lyrics here

                The outlaw bootlegger is an iconic figure. Nobody in my family ever had a shack back in the trees, but my Grandpa Mac made his own wine and beer. My Grandparents used to wax poetic about the good old days of prohibition. My mom often reminisced about making an illegal delivery with our Auntie Anita and her boyfriend Gino Rolandelli. She was no more than 10 years old at the time. It wasn’t the hills of Tennessee, but it was Baghdad by the Bay. They never went without. They had their hooch.

         I do break into a fake yodel in this tune (my “faux yo” as I like to call it.) Long before I stumbled upon the Blue Yodeler, Hank Williams, I was won over by the yodeling of the great Peter Rowan. He lives in our county, so I’ve had ample opportunity to enjoy his music. He often plays with Paul Knight, who plays upright bass on this song and throughout the record.

         A few words regarding the verses: Jesus makes a surprise wedding guest appearance. He pops up uninvited in a lot of my songs. I’m not entirely sure why, but he’s always welcome.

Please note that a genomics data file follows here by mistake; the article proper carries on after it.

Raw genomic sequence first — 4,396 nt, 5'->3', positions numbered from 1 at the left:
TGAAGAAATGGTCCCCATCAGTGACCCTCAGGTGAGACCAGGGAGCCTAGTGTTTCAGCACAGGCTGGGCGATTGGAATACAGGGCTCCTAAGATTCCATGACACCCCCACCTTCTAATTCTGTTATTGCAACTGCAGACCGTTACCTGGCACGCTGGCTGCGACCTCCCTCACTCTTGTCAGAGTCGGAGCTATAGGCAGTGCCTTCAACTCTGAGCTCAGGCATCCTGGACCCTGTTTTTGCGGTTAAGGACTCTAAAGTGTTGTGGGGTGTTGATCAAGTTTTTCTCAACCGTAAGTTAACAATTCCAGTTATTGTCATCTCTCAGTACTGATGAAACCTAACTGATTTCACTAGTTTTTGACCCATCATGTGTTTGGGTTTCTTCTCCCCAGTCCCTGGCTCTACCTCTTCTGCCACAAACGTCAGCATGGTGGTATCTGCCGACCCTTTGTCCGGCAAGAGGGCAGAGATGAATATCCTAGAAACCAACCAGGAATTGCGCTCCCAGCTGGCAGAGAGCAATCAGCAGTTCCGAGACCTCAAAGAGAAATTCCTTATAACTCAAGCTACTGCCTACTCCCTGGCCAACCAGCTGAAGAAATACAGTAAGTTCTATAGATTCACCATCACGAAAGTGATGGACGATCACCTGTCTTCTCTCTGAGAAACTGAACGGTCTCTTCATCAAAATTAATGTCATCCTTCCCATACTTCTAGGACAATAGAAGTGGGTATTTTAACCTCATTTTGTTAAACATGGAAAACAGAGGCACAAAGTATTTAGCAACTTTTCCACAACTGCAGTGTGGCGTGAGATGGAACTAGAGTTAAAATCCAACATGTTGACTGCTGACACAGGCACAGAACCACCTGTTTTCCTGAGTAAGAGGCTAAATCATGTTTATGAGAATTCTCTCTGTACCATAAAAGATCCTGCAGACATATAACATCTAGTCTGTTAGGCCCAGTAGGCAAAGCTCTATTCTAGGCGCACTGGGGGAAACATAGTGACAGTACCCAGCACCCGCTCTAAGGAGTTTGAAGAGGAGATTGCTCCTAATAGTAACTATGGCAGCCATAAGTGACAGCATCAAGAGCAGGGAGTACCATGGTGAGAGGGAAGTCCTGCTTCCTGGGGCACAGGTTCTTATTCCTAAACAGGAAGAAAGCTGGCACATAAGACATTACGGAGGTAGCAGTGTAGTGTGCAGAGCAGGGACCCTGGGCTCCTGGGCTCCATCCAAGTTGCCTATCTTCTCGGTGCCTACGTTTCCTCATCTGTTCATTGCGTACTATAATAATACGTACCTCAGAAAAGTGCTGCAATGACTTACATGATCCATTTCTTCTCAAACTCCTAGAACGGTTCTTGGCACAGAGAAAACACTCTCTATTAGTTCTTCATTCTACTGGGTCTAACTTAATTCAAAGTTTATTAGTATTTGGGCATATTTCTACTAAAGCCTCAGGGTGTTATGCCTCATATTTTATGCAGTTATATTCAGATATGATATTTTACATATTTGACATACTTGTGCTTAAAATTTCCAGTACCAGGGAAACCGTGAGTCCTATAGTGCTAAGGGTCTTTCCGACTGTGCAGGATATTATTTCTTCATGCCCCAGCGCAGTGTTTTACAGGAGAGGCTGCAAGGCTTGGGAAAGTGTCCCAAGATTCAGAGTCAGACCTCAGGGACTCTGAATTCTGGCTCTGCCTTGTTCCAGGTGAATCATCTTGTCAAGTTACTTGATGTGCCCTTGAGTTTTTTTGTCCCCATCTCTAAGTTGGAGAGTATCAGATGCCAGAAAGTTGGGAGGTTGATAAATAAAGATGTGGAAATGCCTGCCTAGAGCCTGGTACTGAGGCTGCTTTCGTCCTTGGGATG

The verse with the old Gray Goose is actually a nod to a much older song from England about brewing ale. John Barleycorn taught me that a song can be about two things at once. It’s about both making beer and death and resurrection.  After the barleycorn is cut down and is “served most barbarously”, suffering through verse after verse of it’s own unique stations of the cross, we come to this; “They have worked their will on John Barleycorn though he lives to tell the tale. Now they pour him out of an old brown jug and they call him home brewed ale.”  Awesome! Praise Jesus!

         My homage says “Somebody killed the old grey goose. Threw her in the ruckus juice. She came back as Happy Sally. Sweetest moonshine in this valley. So you see, I am a deeply religious man. 

         And lastly, there is one seldom sung verse that usually only gets trotted out on my home turf. In California, our number one cash crop has long been stigmatized and has suffered a failed prohibition of it’s own. That verse goes: Way out in Cal-i-forn-eye-yay, That’s where they say crime truly pays. Just plant yerself a couple seeds. Kick back beneath the redwood trees….

"We’re makin’ my own….Just growin’ our own… We’re makin’ our own way through this world~ "